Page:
Milwaukee Brewers

Share This

Electronic Commerce

Milwaukee Brewers

This is the most complete record book ever written about the Milwaukee Brewers. It is the only one which includes every season and career record established by every player in the club’s history, beginning with their first year of play in 1969 and extending to the present.

Typical record books eliminate old records when new ones are created but this book never eliminates a record. Instead, all new records are added to existing chronology lists so that no players or their records are ever forgotten and the history of club records will forever be preserved.

This book is certain to stimulate fan interest because it offers four never-before-seen features. First, there are the chronology lists which show all the original “Record Setters” and every subsequent “Record Breaker.” Every record is dated so that we learn how long each record lasted before broken.

Secondly, all records are now easy to count and we learn which players have the most records. This is seen at the end of each chapter on a newly developed “Record Holders List.”

The third new feature is the individual player’s “Record Profile,” which also appears at the end of each chapter and honors the team’s greatest players. Every record is shown in one complete, easy-to-read profile. Did you know that Robin Yount has 60 club records?

The final feature are the individual players’ “Claims to Fame Profiles.” This is an extention of the “Record Profile,” but also includes every feat accomplished which has made a player famous such as getting 3,000 hits, 500 home runs, pitching no-hitters, winning awards such as the MVP, Cy Young, Gold Glove, as well as winning batting, pitching, and fielding titles, being selected to All-Star teams and induction into the Hall of Fame.

Did you know that Robin Yount has 99 claims to fame?

The book also includes records for rookies and managers, as well as interesting biographies, quotes, and baseball stories.


Perhaps the best way of understanding the chronology lists is to use the following example of the club’s season home run record.


Don Mincher
Tommy Harper
George Scott
Gorman Thomas
Richie Sexson
Richie Sexson


The chronology list begins in the first year of play and shows that Don Mincher was the first home run champion, hitting 25 home runs. His record would only last for one year before broken by Tommy Harper, who went from hitting singles in 1969 to hitting 31 home runs in 1970.

Harper’s record stood for five years before George Scott sent 36 balls into the far stands to become the new home run king. Scott’s fine achievement would stand for four years before Gorman Thomas would connect 45 times to become the new home run leader. Thomas’ record would never be broken but in 2001, another outstanding slugger would tie the record. Richie Sexson belted 45 home runs in 2001 and tied his own record in 2003. He remains the only player to be credited with two home run records.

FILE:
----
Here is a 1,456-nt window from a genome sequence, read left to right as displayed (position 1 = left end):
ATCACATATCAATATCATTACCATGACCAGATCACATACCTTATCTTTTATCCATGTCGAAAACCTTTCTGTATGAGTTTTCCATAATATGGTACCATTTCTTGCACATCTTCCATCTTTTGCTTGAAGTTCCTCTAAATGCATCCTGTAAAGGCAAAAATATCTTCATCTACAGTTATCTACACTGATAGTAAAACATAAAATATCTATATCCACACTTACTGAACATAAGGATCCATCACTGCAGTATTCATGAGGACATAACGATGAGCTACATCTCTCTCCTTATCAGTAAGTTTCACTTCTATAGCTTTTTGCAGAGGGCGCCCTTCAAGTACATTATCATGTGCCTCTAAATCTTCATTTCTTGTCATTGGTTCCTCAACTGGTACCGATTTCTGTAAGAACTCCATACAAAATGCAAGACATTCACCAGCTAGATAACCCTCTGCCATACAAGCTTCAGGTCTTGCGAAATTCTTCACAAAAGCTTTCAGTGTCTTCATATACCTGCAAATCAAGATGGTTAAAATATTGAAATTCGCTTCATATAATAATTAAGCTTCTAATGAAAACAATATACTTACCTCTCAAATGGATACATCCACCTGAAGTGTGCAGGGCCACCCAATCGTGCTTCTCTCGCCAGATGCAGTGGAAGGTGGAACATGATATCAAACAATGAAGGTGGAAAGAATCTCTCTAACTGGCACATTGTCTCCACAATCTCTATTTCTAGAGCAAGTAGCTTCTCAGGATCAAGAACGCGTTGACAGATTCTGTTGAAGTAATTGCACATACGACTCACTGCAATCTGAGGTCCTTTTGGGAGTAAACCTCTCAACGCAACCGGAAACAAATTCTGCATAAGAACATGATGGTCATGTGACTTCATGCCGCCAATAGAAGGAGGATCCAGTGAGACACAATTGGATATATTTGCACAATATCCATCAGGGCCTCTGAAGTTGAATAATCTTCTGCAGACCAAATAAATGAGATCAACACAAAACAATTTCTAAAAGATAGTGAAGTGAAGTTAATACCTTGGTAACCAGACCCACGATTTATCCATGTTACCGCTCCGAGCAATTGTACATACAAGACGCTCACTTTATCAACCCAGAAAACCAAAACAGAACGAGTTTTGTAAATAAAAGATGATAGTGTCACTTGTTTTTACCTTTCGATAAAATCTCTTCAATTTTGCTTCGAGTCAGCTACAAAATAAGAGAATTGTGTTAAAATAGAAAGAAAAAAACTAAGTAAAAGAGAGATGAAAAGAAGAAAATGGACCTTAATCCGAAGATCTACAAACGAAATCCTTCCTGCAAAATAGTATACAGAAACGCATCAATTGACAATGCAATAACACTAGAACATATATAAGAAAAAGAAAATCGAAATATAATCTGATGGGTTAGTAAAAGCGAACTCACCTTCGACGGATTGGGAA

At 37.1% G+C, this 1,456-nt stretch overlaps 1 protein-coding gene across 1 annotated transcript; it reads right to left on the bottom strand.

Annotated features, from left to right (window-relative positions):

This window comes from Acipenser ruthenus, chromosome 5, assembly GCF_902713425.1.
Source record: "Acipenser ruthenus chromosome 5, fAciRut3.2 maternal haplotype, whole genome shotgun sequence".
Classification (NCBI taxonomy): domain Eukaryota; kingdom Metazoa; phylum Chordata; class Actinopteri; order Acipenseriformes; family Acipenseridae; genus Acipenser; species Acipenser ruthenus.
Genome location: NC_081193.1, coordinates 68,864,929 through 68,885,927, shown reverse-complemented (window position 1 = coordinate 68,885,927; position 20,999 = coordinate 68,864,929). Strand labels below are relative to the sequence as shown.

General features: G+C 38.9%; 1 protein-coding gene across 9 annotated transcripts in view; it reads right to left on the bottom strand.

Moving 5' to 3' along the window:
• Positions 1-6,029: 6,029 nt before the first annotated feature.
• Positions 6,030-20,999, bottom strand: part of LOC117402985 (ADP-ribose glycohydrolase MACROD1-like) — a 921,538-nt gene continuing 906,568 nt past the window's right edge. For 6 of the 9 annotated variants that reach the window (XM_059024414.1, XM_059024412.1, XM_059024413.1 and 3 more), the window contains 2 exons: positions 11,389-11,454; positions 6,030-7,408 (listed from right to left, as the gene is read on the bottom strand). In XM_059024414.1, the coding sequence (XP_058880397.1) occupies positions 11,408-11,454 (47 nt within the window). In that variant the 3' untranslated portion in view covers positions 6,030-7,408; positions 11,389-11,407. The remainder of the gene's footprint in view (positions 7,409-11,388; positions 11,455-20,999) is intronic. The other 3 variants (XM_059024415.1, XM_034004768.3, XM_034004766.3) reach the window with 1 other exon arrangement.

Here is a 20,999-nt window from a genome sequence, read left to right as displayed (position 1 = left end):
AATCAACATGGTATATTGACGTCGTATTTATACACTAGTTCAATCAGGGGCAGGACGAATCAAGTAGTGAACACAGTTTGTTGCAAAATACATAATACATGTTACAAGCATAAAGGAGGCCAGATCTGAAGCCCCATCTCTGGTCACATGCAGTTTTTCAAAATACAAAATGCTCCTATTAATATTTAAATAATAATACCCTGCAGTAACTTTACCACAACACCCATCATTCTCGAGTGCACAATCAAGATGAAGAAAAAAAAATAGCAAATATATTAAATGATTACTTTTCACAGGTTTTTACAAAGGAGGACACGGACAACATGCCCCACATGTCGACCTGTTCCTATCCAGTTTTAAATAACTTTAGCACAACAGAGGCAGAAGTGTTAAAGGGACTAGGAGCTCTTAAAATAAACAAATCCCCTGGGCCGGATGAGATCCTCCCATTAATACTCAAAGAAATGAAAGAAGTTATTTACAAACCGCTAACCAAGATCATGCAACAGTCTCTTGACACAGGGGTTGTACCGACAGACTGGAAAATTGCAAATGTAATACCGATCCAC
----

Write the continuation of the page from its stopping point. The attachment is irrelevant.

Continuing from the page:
Thus we have the complete history of the Brewers home run record, from start to finish. Nothing could be more complete yet simple and easy to understand. Every category of batting, pitching, and fielding is presented using this chronology concept.


Before the Brewers were in Milwaukee, they were in Seattle and called the Pilots in 1969. They moved to Milwaukee in 1970 and have since been known as the “Brewers.” They began their play in the American League but were moved into the National League in 1998.

In 1969, they were an expansion team headed by manager Joe Schultz, who experienced the Pilots ending up in last place. Dave Bristol took over in 1970 and improved the team slowly; each year they won more games than the year before.

Del Cradall relieved Bristol in 1972 and he continued to improve the team, getting them into the 70s in wins for the first time. George Bamberger took over in 1978 and he also improved the team, moving them from fifth place to a
third-place finish in 1978 as the team won 93 games for the first time. Bamberger would even do better in 1979 as the club won 95 games and finished second.

Buck Rodgers was the new manager in 1980 and led the Brewers to their first Divisional Title but lost in the Champion- ship Series. Harvey Kuenn came on board in 1982 and led the club to their second consecutive Divisional Title, and was successful in getting the team into their very first World Series. In a heartily fought battle against the Cardinals, the Brewers lost in seven games. The team has been up and down since and now seem ready to regain their past successes.